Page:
Letters to the Editor

Telemedicine; bathroom bill; childhood arrivals

Dr. Terry Rabinowitz, right, talks with nurse Leslie Orelup at Helen Porter Nursing Home in Burlington, Vt. Doctors have used video feeds and other technology for years to treat patients in remote locations. But experts say growing smartphone use and customer demand are fueling a rapid expansion of telemedicine into everyday care the family doctor used to handle.
Dr. Terry Rabinowitz, right, talks with nurse Leslie Orelup at Helen Porter Nursing Home in Burlington, Vt. Doctors have used video feeds and other technology for years to treat patients in remote locations. But experts say growing smartphone use and customer demand are fueling a rapid expansion of telemedicine into everyday care the family doctor used to handle. AP

Telemedicine

I agree with Dr. Jon Thomas that Texas lawmakers should pass a bill to join 18 other states that have approved the Interstate Medical Licensure Compact. (Letters, Jan. 5)

The Texas Sunset Advisory Commission, in its recent review of the Texas Medical Board, also recommended that the Texas Medical Board support passage of the IMLC.

Joining the IMLC streamlines physician licensing across state borders so that conditions/diseases that are appropriate for telemedicine visits could be handled by a board-certified physician in another state.

There are many different types of telemedicine, and I encourage readers to educate themselves by reviewing information readily available at reliable sources.

Thirty-five Texas counties have zero physicians, and residents struggle to receive medical care.

Telemedicine isn’t the total answer to the problem, but it will help.

Elva Roy, Arlington

Bathroom bill

Lt . Gov. Dan Patrick and others in the Texas Legislature should get their heads out of the toilet, stop obsessing on pants zippers and get on with important business instead of manufacturing and promoting wedge issues.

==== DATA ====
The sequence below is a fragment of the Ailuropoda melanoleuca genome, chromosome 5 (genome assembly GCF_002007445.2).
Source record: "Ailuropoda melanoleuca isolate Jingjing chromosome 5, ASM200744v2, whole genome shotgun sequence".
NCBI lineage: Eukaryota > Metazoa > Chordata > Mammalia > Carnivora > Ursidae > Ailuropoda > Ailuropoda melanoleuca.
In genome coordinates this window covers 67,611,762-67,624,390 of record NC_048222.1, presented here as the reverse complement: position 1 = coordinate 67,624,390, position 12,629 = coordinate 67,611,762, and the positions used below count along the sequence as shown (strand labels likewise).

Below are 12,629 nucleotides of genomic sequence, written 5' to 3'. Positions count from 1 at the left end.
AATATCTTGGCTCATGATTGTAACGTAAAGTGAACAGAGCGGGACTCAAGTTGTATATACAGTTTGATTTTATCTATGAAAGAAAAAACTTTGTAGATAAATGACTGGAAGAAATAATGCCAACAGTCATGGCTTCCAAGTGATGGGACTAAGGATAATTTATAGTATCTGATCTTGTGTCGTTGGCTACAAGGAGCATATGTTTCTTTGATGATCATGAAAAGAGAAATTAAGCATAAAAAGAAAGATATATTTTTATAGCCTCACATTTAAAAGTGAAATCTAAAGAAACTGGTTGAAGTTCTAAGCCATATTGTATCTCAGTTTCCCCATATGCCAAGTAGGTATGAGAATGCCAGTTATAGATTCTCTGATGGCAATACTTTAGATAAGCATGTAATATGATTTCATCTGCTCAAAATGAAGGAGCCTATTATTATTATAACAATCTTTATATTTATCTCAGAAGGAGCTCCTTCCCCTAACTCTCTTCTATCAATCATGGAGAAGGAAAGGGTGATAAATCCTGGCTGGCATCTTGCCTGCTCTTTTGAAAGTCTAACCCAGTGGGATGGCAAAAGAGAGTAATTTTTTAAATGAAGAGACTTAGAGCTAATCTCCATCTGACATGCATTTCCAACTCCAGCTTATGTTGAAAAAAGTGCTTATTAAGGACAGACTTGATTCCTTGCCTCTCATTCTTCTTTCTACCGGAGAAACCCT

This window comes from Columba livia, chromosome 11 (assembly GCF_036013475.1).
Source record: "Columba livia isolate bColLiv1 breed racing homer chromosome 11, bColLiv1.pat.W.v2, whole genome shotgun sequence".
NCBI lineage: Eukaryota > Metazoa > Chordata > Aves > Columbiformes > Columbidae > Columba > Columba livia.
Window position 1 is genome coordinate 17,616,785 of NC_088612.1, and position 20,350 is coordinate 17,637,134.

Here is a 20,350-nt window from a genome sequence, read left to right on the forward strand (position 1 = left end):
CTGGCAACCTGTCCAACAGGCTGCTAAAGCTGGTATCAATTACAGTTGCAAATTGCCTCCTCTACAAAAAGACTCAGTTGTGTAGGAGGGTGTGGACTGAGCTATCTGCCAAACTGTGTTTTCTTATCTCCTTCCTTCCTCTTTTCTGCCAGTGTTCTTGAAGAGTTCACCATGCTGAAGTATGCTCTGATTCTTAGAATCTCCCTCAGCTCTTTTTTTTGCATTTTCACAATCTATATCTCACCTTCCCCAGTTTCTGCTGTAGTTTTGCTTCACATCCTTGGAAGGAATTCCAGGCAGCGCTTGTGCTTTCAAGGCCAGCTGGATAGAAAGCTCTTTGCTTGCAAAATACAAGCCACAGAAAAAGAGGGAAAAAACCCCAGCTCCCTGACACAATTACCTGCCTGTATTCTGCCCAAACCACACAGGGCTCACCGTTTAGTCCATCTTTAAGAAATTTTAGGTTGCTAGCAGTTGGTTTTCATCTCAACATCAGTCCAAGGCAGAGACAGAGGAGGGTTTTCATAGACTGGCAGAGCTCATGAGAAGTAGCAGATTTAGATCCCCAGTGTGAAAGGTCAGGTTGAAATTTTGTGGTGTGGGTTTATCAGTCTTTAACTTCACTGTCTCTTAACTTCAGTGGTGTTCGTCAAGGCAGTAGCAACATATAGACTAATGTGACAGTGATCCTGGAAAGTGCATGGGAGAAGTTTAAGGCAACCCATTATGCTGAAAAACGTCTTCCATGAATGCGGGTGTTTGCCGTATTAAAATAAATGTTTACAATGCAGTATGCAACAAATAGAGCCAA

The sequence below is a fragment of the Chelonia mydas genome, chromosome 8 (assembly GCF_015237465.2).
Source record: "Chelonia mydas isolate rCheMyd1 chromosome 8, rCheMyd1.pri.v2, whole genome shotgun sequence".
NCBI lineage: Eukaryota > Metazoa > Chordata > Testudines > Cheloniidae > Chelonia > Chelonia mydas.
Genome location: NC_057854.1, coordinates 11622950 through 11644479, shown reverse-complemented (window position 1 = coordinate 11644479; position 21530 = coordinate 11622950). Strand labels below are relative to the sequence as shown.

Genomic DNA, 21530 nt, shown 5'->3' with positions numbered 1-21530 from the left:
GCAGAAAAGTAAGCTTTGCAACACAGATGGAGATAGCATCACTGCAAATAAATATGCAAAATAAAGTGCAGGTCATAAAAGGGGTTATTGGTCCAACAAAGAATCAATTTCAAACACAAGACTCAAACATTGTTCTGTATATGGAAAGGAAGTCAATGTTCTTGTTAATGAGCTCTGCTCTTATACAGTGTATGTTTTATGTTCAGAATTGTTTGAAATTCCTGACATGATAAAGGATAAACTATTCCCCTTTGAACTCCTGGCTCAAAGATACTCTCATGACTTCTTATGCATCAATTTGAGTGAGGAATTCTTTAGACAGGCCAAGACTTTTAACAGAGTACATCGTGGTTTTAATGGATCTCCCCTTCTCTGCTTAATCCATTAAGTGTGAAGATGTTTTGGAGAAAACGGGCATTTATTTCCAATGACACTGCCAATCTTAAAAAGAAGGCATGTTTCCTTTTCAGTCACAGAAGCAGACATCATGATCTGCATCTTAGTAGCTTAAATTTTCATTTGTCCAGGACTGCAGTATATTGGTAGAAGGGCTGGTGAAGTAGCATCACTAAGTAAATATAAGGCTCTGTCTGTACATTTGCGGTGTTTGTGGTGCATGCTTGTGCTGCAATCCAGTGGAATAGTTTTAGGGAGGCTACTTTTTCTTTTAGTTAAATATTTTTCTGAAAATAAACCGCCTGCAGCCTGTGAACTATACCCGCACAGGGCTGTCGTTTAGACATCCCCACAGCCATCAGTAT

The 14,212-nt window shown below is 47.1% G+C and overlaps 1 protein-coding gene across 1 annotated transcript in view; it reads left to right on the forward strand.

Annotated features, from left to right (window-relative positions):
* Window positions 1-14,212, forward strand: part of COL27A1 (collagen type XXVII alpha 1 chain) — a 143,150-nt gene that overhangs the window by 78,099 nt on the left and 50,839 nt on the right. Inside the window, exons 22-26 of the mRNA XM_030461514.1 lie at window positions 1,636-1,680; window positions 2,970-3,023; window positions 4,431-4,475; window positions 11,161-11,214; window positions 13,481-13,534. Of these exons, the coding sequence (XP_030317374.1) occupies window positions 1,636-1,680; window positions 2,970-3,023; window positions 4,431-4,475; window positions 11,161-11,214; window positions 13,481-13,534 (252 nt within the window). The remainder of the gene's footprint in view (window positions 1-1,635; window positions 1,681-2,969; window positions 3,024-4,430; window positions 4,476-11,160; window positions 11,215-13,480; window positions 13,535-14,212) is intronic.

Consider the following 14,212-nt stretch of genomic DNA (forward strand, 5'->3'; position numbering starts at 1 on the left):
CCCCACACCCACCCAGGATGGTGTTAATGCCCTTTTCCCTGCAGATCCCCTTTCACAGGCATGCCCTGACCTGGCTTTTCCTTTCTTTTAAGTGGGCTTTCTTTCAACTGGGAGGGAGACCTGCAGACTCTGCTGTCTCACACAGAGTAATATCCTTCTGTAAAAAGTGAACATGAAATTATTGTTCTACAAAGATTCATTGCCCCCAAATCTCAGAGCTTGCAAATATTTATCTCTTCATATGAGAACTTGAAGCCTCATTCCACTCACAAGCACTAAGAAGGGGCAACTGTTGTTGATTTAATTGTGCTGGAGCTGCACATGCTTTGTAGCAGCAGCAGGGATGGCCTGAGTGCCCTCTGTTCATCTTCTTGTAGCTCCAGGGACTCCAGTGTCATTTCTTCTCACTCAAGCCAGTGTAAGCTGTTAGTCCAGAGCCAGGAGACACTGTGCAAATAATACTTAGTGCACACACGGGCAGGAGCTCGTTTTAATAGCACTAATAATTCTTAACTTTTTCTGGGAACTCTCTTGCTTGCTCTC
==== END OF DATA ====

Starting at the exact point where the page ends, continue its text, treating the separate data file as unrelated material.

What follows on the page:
We have had transgender kids forever. I am almost 70 years old, and we had a transgender kid in our school.

This child had surgery to remove “body parts” in the summer between the 7th and 8th grade. He was in the boys gym classes until the surgery and then used the girls bathroom and was in our gym class.

None of us were harmed. The deck of cards life dealt this kid was harsh enough without politicians making too much of it.

Patrick should get over it. Transgender individuals are just that: Transgender.

This hullabaloo over what bathroom they use is detrimental. It shows that the lieutenant governor is a small-minded, petty politician instead of a leader.

Get over it. Go to work. Fix our school financing. Solve our transportation problems.

Make our world safer. Get your head out of the toilet and do your job as a responsible adult elected official.

Faith Chatham,

Arlington

Childhood arrivals

DREAMers are the sons and daughters of our country. It helps no one if the government decides to deport them after promising to protect them.

With over 100,000 Deferred Action for Childhood Arrivals recipients in Texas alone, we have to stand tall or else we will see teachers disappear from schools, nurses from ERs and students from classrooms.

Taking away DACA would cripple the Texas economy. To put it frankly, we can’t afford that type of short-sighted policy-making.

Many members of Congress have a problem with DACA because it was passed by an executive order and not through legislation. The BRIDGE Act would take DACA and turn it into a legislative type of relief.

It doesn’t give these young people citizenship or amnesty — it just lets them keep legally working, paying taxes, going to school and helping our economy grow without fear of deportation.

If Congress understands we need to protect these young people but don’t like the DACA policy, they should pass the BRIDGE Act.

Matthew Hall, Fort Worth

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